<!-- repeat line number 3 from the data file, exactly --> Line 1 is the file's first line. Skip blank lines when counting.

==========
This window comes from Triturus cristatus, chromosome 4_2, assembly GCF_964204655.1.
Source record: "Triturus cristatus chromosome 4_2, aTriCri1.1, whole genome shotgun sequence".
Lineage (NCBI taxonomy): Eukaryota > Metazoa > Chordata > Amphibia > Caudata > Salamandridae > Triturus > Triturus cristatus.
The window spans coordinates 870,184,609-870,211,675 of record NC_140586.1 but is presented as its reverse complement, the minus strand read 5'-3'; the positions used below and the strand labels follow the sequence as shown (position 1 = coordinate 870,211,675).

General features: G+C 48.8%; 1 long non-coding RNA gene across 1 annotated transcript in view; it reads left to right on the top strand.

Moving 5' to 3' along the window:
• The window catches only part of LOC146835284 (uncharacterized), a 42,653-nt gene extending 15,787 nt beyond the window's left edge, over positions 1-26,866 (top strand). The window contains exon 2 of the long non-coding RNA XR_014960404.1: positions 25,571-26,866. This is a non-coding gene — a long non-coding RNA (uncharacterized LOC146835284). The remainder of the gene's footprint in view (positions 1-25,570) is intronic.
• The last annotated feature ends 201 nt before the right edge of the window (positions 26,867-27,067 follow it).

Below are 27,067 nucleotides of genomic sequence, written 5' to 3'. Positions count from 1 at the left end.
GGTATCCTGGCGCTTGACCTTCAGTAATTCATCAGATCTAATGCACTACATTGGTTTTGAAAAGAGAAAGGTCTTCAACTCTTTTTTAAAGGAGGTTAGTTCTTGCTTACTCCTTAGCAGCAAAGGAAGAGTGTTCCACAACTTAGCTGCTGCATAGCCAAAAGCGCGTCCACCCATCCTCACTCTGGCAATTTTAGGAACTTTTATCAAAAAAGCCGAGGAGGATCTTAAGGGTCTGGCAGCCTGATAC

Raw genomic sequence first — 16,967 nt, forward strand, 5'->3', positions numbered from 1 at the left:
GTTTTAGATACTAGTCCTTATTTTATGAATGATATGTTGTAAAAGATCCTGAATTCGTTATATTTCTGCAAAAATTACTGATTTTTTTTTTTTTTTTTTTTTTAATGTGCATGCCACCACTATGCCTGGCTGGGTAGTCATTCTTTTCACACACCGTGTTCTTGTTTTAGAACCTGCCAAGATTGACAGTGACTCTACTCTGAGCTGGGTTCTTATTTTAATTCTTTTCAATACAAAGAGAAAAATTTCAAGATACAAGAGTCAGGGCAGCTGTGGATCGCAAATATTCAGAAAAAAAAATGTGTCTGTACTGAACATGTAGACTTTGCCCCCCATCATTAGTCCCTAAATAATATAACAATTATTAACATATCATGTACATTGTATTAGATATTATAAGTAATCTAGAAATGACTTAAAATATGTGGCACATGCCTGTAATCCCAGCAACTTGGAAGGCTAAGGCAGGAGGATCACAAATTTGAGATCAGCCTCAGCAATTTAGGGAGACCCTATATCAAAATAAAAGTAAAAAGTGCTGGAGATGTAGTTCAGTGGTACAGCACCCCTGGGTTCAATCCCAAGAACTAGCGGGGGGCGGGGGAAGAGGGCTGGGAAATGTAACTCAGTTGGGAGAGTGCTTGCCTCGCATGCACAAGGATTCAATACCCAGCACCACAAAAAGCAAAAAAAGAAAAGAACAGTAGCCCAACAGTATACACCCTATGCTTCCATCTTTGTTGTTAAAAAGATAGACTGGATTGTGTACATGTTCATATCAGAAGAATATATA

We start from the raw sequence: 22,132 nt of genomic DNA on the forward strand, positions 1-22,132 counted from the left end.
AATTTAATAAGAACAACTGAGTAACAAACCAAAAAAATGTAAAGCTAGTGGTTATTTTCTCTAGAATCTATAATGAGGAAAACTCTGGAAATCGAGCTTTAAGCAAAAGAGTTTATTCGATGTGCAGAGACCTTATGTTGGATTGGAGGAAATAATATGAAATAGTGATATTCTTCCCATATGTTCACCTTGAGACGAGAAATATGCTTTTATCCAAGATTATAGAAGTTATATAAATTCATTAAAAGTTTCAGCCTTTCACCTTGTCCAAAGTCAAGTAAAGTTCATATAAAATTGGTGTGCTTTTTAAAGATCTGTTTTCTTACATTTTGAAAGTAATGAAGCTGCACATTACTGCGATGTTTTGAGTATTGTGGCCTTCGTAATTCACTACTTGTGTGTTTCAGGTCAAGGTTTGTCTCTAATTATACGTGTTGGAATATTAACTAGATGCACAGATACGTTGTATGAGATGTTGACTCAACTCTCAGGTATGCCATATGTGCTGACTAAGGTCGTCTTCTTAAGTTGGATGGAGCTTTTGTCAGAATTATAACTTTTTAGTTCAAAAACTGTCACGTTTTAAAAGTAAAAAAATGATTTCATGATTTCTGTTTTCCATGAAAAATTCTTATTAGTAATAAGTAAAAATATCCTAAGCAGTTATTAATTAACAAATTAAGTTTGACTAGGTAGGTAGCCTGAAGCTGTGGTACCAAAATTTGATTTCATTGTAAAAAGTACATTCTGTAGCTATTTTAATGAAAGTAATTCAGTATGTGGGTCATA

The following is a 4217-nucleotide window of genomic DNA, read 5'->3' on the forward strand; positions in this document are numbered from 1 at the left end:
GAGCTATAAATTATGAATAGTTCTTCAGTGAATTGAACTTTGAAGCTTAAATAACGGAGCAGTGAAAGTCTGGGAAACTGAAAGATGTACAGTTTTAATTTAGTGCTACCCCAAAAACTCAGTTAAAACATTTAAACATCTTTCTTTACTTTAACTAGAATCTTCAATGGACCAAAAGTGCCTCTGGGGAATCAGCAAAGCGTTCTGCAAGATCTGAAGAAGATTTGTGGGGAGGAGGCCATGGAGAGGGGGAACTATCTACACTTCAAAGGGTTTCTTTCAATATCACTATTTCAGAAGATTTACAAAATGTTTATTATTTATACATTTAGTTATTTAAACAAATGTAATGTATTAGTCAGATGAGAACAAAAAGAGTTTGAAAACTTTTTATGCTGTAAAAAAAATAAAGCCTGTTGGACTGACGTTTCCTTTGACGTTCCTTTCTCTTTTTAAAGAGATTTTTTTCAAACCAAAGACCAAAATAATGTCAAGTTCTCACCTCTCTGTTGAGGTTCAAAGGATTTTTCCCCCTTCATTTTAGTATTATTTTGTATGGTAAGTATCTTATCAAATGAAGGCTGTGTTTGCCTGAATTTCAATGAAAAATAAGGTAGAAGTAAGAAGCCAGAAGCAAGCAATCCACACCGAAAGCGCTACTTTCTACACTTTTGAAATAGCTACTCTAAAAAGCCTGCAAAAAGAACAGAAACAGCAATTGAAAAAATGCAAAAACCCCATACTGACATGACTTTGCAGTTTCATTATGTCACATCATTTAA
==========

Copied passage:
Lineage (NCBI taxonomy): Eukaryota > Metazoa > Chordata > Amphibia > Caudata > Salamandridae > Triturus > Triturus cristatus.